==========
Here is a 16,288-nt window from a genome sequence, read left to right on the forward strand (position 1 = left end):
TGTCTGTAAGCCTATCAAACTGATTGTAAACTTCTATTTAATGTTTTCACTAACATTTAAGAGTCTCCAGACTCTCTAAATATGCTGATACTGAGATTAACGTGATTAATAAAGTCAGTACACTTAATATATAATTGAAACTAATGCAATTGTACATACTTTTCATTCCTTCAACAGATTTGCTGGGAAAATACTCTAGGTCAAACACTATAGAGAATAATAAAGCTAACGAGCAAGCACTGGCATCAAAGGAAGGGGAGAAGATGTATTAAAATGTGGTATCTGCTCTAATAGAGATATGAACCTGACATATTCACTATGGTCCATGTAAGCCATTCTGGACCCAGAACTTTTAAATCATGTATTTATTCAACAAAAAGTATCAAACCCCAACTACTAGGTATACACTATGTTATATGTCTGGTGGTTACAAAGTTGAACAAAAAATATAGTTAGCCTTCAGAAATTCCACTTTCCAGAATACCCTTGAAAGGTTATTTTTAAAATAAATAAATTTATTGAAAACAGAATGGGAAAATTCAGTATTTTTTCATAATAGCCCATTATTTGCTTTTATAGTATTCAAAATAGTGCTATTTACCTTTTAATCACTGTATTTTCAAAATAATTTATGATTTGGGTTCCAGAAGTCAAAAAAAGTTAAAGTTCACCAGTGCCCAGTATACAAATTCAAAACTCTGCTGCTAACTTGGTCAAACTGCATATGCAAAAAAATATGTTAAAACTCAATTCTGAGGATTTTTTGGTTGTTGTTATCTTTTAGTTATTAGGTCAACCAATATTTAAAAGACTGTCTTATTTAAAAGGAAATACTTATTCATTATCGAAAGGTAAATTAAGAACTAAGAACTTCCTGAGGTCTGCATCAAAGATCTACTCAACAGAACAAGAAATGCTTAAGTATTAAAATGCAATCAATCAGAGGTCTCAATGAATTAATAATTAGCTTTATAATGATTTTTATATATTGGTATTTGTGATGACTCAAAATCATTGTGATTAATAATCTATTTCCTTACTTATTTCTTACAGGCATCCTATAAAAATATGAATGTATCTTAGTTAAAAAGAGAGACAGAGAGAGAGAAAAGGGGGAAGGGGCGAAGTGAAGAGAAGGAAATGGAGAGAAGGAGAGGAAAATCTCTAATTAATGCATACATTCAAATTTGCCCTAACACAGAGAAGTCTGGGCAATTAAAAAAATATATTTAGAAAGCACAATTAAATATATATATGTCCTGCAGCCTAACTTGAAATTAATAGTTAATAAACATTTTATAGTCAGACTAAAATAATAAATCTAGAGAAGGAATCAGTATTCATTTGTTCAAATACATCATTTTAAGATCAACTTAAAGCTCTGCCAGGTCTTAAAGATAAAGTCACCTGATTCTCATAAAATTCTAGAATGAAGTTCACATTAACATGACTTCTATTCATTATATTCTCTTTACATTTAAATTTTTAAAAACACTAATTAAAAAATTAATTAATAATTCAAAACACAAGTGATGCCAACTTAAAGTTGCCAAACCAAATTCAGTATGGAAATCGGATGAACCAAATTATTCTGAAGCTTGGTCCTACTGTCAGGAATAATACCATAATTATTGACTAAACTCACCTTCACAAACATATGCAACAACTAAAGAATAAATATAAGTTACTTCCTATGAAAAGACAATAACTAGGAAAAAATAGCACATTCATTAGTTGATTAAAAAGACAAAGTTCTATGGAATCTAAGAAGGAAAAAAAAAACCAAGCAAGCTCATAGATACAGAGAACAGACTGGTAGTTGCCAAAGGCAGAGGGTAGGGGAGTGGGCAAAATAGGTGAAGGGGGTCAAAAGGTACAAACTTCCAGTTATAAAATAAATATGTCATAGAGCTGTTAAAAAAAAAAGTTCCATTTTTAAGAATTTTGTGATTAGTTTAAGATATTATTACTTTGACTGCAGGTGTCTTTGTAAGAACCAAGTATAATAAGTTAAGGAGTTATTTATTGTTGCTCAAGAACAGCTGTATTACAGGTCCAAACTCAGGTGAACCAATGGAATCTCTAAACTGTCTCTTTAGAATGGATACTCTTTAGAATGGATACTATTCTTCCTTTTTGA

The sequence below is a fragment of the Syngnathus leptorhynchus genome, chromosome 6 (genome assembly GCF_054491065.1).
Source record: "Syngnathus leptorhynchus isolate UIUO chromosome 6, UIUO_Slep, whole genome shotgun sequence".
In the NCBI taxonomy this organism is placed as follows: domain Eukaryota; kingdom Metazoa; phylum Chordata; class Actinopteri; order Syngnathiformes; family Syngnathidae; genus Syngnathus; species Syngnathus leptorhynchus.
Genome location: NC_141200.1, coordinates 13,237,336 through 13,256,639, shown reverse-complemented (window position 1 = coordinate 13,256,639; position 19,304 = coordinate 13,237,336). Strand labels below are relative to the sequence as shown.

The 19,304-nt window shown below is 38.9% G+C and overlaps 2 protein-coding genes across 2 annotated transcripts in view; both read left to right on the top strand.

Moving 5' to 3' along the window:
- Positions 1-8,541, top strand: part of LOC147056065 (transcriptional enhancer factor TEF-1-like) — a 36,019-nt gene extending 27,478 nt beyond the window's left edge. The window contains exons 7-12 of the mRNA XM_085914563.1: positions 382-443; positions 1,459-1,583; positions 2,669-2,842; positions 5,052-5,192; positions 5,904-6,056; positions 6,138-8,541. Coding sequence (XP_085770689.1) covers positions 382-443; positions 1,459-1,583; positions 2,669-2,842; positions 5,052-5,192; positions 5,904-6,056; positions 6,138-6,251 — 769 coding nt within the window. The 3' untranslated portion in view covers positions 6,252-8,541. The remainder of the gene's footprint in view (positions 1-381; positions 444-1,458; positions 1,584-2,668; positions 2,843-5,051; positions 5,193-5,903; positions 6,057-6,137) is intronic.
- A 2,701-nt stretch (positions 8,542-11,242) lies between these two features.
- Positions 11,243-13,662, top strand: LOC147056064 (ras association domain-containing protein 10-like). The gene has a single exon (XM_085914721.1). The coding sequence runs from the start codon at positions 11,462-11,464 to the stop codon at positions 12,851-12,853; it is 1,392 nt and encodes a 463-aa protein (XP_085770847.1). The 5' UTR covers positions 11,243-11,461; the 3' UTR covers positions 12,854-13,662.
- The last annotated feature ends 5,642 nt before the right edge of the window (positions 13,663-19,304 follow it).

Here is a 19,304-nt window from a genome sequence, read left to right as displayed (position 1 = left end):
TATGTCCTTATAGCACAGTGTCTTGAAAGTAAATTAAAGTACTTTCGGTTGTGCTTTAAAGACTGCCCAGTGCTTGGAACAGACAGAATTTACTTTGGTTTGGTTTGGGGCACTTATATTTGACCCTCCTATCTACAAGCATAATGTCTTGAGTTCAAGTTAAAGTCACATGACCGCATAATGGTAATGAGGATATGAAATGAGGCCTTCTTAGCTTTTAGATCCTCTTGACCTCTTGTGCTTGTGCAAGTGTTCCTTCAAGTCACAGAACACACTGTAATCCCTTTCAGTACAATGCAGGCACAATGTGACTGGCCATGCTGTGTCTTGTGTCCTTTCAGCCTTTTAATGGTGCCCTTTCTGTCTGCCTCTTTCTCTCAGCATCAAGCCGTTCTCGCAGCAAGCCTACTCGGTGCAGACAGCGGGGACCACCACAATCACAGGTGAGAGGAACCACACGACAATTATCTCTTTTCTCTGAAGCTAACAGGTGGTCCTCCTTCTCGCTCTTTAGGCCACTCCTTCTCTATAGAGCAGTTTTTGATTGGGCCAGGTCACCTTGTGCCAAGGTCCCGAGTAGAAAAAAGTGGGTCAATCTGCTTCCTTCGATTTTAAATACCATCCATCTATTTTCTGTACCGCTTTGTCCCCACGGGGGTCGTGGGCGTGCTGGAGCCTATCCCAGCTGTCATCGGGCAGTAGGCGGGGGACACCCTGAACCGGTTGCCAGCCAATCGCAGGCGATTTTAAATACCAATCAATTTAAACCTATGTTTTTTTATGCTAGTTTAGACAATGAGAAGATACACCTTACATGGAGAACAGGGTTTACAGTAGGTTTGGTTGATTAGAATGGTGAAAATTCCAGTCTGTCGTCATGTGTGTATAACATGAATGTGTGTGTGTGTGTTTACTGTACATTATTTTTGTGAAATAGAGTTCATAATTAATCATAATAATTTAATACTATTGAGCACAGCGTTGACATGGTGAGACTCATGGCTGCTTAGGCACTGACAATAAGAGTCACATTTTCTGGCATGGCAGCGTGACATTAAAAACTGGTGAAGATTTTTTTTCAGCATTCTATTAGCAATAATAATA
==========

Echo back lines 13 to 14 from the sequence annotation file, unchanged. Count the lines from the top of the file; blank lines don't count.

Here is a 19,304-nt window from a genome sequence, read left to right as displayed (position 1 = left end):
TATGTCCTTATAGCACAGTGTCTTGAAAGTAAATTAAAGTACTTTCGGTTGTGCTTTAAAGACTGCCCAGTGCTTGGAACAGACAGAATTTACTTTGGTTTGGTTTGGGGCACTTATATTTGACCCTCCTATCTACAAGCATAATGTCTTGAGTTCAAGTTAAAGTCACATGACCGCATAATGGTAATGAGGATATGAAATGAGGCCTTCTTAGCTTTTAGATCCTCTTGACCTCTTGTGCTTGTGCAAGTGTTCCTTCAAGTCACAGAACACACTGTAATCCCTTTCAGTACAATGCAGGCACAATGTGACTGGCCATGCTGTGTCTTGTGTCCTTTCAGCCTTTTAATGGTGCCCTTTCTGTCTGCCTCTTTCTCTCAGCATCAAGCCGTTCTCGCAGCAAGCCTACTCGGTGCAGACAGCGGGGACCACCACAATCACAGGTGAGAGGAACCACACGACAATTATCTCTTTTCTCTGAAGCTAACAGGTGGTCCTCCTTCTCGCTCTTTAGGCCACTCCTTCTCTATAGAGCAGTTTTTGATTGGGCCAGGTCACCTTGTGCCAAGGTCCCGAGTAGAAAAAAGTGGGTCAATCTGCTTCCTTCGATTTTAAATACCATCCATCTATTTTCTGTACCGCTTTGTCCCCACGGGGGTCGTGGGCGTGCTGGAGCCTATCCCAGCTGTCATCGGGCAGTAGGCGGGGGACACCCTGAACCGGTTGCCAGCCAATCGCAGGCGATTTTAAATACCAATCAATTTAAACCTATGTTTTTTTATGCTAGTTTAGACAATGAGAAGATACACCTTACATGGAGAACAGGGTTTACAGTAGGTTTGGTTGATTAGAATGGTGAAAATTCCAGTCTGTCGTCATGTGTGTATAACATGAATGTGTGTGTGTGTGTTTACTGTACATTATTTTTGTGAAATAGAGTTCATAATTAATCATAATAATTTAATACTATTGAGCACAGCGTTGACATGGTGAGACTCATGGCTGCTTAGGCACTGACAATAAGAGTCACATTTTCTGGCATGGCAGCGTGACATTAAAAACTGGTGAAGATTTTTTTTCAGCATTCTATTAGCAATAATAATA